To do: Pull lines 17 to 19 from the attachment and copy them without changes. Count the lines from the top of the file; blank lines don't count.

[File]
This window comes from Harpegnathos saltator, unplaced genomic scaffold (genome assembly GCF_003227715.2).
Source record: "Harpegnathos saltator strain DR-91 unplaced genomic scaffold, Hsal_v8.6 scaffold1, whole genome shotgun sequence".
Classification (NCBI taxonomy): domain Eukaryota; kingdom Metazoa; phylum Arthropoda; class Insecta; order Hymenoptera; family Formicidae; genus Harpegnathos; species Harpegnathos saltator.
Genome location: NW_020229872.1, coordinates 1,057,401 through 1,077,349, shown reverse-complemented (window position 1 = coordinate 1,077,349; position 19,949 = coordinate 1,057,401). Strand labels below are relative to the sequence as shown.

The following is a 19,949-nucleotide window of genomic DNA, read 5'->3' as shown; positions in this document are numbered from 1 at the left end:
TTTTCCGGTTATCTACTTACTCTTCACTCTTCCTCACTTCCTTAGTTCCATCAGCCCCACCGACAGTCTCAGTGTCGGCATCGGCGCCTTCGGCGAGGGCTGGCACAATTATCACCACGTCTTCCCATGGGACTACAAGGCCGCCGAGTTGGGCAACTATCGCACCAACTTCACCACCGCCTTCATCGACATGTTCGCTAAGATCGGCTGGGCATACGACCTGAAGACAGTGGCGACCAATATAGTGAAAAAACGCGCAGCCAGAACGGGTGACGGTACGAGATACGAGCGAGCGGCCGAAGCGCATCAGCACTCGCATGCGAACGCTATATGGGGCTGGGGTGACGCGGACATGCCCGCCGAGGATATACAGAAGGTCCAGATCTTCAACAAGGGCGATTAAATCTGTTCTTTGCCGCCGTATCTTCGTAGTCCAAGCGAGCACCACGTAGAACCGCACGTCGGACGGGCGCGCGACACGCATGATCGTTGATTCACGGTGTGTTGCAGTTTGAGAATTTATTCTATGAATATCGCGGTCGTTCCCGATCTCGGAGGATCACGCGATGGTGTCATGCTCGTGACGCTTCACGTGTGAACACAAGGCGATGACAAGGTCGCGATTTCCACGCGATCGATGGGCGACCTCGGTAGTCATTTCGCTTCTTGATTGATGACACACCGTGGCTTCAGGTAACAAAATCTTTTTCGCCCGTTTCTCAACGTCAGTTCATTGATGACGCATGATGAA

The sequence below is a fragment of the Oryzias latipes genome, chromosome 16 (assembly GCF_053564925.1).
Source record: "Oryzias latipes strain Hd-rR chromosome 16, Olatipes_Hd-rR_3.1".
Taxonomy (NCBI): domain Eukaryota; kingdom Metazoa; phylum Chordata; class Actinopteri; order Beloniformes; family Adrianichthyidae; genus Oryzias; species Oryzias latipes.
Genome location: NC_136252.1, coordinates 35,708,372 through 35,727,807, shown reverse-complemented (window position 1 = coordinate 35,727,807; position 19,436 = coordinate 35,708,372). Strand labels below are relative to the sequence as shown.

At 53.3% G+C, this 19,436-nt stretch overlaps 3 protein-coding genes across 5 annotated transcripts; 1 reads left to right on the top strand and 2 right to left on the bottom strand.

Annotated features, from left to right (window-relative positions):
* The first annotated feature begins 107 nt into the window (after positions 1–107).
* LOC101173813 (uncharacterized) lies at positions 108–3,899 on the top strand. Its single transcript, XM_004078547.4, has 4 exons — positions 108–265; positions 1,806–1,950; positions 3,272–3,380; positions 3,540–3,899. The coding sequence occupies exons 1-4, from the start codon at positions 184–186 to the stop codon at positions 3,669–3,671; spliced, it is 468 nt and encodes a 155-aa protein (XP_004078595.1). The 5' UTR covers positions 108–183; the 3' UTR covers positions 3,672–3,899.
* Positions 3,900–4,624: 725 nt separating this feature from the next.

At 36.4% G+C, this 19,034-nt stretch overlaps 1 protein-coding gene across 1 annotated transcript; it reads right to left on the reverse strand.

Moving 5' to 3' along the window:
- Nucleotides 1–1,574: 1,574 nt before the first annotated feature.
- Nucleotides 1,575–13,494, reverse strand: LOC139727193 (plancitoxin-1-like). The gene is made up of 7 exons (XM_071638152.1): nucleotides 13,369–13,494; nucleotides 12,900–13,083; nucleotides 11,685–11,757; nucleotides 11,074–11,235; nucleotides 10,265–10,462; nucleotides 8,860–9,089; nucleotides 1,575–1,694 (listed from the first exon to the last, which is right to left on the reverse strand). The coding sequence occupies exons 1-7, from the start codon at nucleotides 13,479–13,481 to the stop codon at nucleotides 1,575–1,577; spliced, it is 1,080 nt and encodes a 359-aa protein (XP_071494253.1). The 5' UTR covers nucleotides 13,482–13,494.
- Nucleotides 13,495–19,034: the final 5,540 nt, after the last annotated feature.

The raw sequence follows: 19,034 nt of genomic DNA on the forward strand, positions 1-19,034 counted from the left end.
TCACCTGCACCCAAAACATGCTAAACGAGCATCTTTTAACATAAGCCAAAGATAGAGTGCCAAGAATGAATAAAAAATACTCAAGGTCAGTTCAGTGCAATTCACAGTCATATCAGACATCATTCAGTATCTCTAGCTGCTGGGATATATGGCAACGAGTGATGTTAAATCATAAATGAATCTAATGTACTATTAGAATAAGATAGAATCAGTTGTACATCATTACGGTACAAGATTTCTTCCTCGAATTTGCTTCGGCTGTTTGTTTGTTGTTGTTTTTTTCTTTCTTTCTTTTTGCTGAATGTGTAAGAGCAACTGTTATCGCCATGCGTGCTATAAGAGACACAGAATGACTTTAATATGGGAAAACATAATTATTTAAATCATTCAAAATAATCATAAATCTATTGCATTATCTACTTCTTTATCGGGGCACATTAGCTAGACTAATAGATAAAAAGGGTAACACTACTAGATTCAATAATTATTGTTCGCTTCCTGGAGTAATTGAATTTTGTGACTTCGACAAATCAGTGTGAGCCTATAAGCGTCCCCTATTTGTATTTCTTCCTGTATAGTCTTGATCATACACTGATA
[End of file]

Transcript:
Moving 5' to 3' along the window:
- Nucleotides 1–1,574: 1,574 nt before the first annotated feature.
- Nucleotides 1,575–13,494, reverse strand: LOC139727193 (plancitoxin-1-like). The gene is made up of 7 exons (XM_071638152.1): nucleotides 13,369–13,494; nucleotides 12,900–13,083; nucleotides 11,685–11,757; nucleotides 11,074–11,235; nucleotides 10,265–10,462; nucleotides 8,860–9,089; nucleotides 1,575–1,694 (listed from the first exon to the last, which is right to left on the reverse strand). The coding sequence occupies exons 1-7, from the start codon at nucleotides 13,479–13,481 to the stop codon at nucleotides 1,575–1,577; spliced, it is 1,080 nt and encodes a 359-aa protein (XP_071494253.1). The 5' UTR covers nucleotides 13,482–13,494.